Name: Emily Mitchell

Age: 37

Title: Co-owner with husband Bill Rafuse

Company: Hemphill’s Horses, Feed & Saddlery, Vassalboro

About: A retail tack, feed business with horses for sale or lease.

Website: www.facebook.com/Hemphills-Horses-Feed-and-Saddlery-Inc

What’s your biggest challenge right now?

The weather. I never realized the weather has such an effect on retail, especially one that doesn’t have an online presence. When you have snowstorms and have to shut down for a couple of days a week for the last couple of weeks, it has an impact.

March is when it really starts to pick up. It’s when we get our first load of horses for the spring. As soon as the snow starts to melt and we get some more sunny days, people want to get out. And tax returns are also beneficial.

We buy and sell and lease horses to summer camps and trail riding businesses all over New England. We’ve picked up a camp in Maryland and we may go as far south as Virginia this year.

We bring a load of horses in at New Year’s, and we get them from the West in March.

When we bought the business in November 2014 and started with our vision, we had no horses in the barn. We started with 45 and doubled it the next year. In our fourth year, we’re up 125 horses.

Another (challenge) for us (is) our advertising and getting our name out there and letting people know we are a going concern. The business has been close to closing twice, and we took it over when it was on the verge of closing for the second time.

We appreciate the Hemphill family. This was a going concern for a long time. I had worked here as a teenager. I didn’t even think I wanted to do horses for a career.

But I walked in in August of 2014 to buy grain — I have a lesson barn at Lupine Farm; it’s still a going concern — and saw a sign on the door that the business was closing. I jokingly called my husband and father and said, “Maybe we should buy it.”

And in November, we opened the doors after three months of crash business plans and loan acquisition.

We have taken our retail store on the road, and we had a booth at the Windsor Fair. I can’t tell you how many times people stopped by and say, “You’re still open?”

It’s about exposure, and that comes with time, too.

What’s the best advice anyone has ever given you?

My dad, who passed away in September 2016, always said, “Do whatever it is that you’re most passionate about, because what the world needs most is passionate people.”

My dad was James Mitchell of Vassalboro.

I was a lawyer, but I have been enthusiastic about horses all my life. When the opportunity presented itself, it was a wonderful leap of faith.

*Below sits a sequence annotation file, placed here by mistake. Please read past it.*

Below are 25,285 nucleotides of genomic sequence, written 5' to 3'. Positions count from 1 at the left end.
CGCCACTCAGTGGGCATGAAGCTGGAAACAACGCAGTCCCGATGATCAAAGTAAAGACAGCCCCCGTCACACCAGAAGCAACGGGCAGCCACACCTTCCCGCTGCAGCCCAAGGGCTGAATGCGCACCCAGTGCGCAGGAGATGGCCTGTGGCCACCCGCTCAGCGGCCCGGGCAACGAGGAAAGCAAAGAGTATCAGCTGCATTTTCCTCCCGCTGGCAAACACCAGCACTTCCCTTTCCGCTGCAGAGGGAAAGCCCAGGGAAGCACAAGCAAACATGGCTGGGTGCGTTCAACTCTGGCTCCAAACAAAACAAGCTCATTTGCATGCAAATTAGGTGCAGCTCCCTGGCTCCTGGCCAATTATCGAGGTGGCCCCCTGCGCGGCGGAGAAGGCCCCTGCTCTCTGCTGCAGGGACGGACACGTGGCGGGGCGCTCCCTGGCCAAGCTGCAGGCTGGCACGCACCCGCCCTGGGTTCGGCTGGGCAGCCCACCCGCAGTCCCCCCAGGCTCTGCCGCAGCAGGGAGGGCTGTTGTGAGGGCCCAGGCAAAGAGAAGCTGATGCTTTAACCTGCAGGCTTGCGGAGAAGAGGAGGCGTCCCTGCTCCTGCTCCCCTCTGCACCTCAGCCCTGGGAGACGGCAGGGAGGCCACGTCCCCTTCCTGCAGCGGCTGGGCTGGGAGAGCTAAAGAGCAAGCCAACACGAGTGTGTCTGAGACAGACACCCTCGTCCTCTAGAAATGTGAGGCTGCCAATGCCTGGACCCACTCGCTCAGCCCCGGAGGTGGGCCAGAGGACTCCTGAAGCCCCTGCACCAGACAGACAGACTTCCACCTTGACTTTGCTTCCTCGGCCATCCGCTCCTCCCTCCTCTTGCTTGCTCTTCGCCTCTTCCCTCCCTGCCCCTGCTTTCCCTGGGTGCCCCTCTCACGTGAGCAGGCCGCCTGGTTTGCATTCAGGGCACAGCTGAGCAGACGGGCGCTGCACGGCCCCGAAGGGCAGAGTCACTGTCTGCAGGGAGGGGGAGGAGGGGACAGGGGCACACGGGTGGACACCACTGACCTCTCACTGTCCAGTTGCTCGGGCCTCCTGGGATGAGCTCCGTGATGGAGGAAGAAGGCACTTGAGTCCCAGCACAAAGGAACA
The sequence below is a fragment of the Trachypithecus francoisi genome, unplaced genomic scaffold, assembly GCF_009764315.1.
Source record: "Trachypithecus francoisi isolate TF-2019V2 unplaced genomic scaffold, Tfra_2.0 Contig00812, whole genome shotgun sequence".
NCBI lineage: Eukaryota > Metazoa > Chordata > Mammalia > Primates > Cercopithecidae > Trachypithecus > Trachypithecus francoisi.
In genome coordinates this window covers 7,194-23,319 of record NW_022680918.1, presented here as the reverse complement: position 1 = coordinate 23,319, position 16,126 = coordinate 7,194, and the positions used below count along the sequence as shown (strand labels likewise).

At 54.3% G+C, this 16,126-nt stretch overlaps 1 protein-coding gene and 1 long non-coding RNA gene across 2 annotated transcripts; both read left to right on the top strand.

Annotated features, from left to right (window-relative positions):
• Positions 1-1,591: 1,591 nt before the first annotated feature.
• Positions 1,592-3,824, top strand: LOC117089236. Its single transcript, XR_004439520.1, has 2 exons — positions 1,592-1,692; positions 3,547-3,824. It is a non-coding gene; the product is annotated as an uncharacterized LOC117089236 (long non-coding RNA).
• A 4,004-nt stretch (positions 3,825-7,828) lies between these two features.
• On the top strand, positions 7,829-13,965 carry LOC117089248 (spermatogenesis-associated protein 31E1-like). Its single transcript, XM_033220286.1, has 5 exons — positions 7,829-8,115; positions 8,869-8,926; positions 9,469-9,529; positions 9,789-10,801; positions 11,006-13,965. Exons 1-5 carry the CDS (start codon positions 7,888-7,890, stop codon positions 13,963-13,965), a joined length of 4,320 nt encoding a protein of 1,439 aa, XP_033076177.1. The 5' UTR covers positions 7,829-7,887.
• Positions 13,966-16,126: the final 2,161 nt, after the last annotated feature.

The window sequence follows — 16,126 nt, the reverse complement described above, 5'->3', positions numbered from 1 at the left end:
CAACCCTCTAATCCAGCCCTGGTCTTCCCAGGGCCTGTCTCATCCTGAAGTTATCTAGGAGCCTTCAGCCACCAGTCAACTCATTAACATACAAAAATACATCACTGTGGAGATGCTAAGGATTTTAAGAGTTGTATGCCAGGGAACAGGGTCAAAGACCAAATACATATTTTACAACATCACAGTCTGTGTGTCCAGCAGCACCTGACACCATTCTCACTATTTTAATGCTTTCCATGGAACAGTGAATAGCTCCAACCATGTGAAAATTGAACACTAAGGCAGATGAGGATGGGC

The other piece of advice is to say “yes” to help and get advice from people. That’s one I learned.

My mother, Libby Mitchell, is also the best provider of wisdom, advice and confidence when things get shaky. (My mother and husband) are both a huge part of this business and its past, present, and future.

How do you foster creativity in yourself or your staff?

We’re always trying to think of new ways of presenting things, to think of new avenues of attraction of business or taking our business on the road.

There are three full-time employees besides me and seven part-timers, and some will pick up more hours after school gets out for the year.

Very frequently, I say “yes” and figure it out afterward.

We have staff gatherings so we can ask questions and see if we’re on the same page and if we have any ideas.

I try to stay current on social media, and I look at what tack shops and sale barns are doing to stay current.

My dad always told my mom that I could get out boxes like a bunny.

And I stay optimistic; that’s kind of a joke around here.

And sometimes I just step away from desk and get on one of the horses and go for a ride. That’s why this all started.

What’s your biggest fear right now?

I’m not fearful, but as we grow the business, it’s cash flow.

We’re in pretty good shape for year three, but we’re waiting for the magical year five.

We’re taking care of the staff appropriately and we reward them for the great work they do.

Also, I’m expecting a child in June. I just hope she doesn’t come early, before we send the horses off to camp.

I think people see horses sold and what they are priced at. … They don’t see the enormous amount of overhead that we have.

Where will the business be in five years?

Ideally, we’ll continue to grow in scope and number of horses, with additional stabling and camps.

People are starting to come up from New Jersey, Massachusetts and New Hampshire. I think they are seeing good options at lower prices, and in terms of retail, we’re going to be online by then. It’s hard to compete with only a brick-and-mortar store. But I am one of the few people who prefer to touch a thing before I buy it.

We’ll continue to go to horse shows and look at ways to reach out and take the product to the people.

We’ll keep the feed store. If you have it, we can feed it.

And the horses are a double thing, with the sales and the leasing.

Ideally, we’ll expand the delivery business. It’s good customer service, but we need more staff and trucks for that.

We love having our kids grow up here. Our son Elliot is 6, and Willa is 4, and we have one on the way.

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